Isolated reports showed that up to a third of patients are asymptomatic , but in many individuals, pain originating from the nerves of the affected foot is present. The pain may be extreme enough to prevent patients from walking .
The diagnosis should be rather easily made, as a compression test of the foot can reveal the painful site and determine the affected web space . To confirm Morton's metatarsalgia, however, either ultrasonography or MRI can be performed and both procedures show very good results .
Modification of footwear, injection of corticosteroids or local anesthetics and use of custom-made orthoses are conservative measures currently used to relieve symptoms of metatarsalgia  , but in severe cases, surgical neurectomy (with a maximal success rate of 83%) may be necessary to alleviate pain . A significant difference between non-surgical and surgical approaches was not observed, however , and an individualized approach should be favored.
Patients present with a varying severity of symptoms, but pain may be so severe that is can markedly impair the quality of life, which is why early recognition of the disorder and appropriate treatment is necessary.
The exact cause of Morton's metatarsalgia remains unknown, but various conditions have been described, including ischemia, bursitis, and chronic trauma . The term Morton's neuroma is often used to erroneously suggest a neoplastic origin of the condition, but histological examinations have revealed the presence of inflammatory tissue and perineural fibrosis , implicating that other events are responsible for its development.
A significant predilection toward middle-aged women was observed, presumably due to using inadequate footwear that induces substantial anatomical malformations of the foot  . The exact prevalence rates in the population are unknown.
Wearing appropriate footwear that provides comfort and maintains a regular anatomical position of the foot may be recommended as a preventive strategy.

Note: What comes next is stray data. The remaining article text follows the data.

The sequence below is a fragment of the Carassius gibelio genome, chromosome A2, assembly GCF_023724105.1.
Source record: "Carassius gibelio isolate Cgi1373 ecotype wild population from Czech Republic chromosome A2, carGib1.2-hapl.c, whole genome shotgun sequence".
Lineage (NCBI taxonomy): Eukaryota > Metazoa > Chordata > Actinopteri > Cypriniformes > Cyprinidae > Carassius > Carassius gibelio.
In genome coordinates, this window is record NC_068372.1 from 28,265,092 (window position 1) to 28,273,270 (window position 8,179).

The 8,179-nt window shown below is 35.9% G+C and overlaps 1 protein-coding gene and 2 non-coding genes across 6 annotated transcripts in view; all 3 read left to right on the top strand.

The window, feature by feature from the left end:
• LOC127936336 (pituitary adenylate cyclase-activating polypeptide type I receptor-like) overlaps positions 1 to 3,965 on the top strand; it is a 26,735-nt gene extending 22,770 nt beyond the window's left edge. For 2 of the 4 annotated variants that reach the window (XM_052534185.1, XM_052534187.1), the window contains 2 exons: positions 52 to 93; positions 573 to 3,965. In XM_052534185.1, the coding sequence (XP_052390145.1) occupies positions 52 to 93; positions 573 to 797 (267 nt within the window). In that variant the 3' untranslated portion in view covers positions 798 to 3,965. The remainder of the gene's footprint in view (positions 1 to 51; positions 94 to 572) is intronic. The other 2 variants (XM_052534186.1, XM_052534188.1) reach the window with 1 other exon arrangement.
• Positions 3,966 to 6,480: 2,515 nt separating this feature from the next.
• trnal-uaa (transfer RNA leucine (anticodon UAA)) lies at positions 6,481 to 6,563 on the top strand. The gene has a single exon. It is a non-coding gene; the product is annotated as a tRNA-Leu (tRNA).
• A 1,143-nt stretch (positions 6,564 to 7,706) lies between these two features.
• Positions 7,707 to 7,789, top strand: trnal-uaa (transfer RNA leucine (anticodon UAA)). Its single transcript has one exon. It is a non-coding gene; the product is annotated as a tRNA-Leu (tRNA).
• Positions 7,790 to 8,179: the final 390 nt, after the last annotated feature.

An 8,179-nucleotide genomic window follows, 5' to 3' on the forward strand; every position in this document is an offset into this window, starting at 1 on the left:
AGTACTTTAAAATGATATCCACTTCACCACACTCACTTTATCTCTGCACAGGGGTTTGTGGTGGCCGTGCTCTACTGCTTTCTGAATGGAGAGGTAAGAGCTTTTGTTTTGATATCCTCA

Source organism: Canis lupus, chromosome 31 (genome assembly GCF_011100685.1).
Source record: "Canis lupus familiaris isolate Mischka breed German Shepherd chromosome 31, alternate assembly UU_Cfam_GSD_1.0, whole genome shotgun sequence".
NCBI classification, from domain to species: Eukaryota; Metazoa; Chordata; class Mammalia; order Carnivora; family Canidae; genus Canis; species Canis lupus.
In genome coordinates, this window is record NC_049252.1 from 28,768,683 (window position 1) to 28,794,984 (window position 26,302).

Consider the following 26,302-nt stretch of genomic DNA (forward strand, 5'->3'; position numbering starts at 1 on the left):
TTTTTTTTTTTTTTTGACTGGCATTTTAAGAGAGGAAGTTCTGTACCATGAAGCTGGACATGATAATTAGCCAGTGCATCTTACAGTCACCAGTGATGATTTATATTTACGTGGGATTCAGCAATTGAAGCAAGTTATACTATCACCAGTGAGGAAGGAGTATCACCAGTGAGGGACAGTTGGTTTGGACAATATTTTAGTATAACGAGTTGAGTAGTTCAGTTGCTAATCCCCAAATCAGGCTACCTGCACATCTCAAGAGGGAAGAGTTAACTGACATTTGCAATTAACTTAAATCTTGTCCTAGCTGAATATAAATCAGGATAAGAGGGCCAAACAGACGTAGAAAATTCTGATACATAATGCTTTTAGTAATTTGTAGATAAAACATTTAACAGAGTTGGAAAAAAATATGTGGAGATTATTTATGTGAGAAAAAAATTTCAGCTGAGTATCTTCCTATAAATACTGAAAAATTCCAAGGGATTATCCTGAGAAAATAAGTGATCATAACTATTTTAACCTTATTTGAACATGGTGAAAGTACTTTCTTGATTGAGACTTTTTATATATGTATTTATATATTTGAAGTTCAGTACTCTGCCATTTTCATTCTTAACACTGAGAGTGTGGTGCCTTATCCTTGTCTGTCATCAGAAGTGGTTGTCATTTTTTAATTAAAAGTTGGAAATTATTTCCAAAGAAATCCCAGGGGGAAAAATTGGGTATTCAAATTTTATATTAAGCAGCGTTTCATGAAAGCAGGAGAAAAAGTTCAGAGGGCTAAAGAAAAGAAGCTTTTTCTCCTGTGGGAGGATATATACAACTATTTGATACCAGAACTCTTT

Morton's metatarsalgia (also known as Morton's neuroma) is considered to be a mechanically-induced neuropathy of the foot, most likely involving the third digital nerve of the toes  . The exact cause, however, is yet to be determined, as chronic trauma, ischemia and bursitis have been described in the pathogenesis as well . The condition is most prevalent in middle-aged women wearing high heels, supporting the fact that mechanically-induced damage through wear of fashion shoes that are not in accordance with the physiological position of the foot results in this condition . The clinical presentation ranges from the presence of few symptoms to a severely debilitating pain that impairs normal walking  . A physical examination supported by ultrasonography or magnetic resonance imaging (MRI) is sufficient to make the diagnosis  . Footwear modifications, use of orthoses, steroids or local anesthetics are conservative measures described in therapy , whereas neurectomy may be performed if all other modalities fail .
Morton's metatarsalgia is a condition that denotes the appearance of pain in the middle aspect of the foot, most commonly as a result of inadequate footwear and subsequent nerve compression and injury. The fact that the condition is most prevalent in middle-aged women who wear shoes with high heels that disrupt the normal anatomy of the foot, further supporting this theory. The exact cause and mechanism of disease, however, is yet to be determined, as other conditions such as bursitis, ischemia and trauma have been associated with Morton's metatarsalgia. Foot pain is the principal symptom and some patients may report excruciating pain that reduces their ability to walk normally. The diagnosis should be made during a regular physical examination, but either ultrasonography or magnetic resonance imaging can be used for confirmation. Treatment initially consists of conservative measures - footwear modification, use of local anesthetics and orthoses, while surgical procedures to remove damaged nerve tissue are performed as a last resort.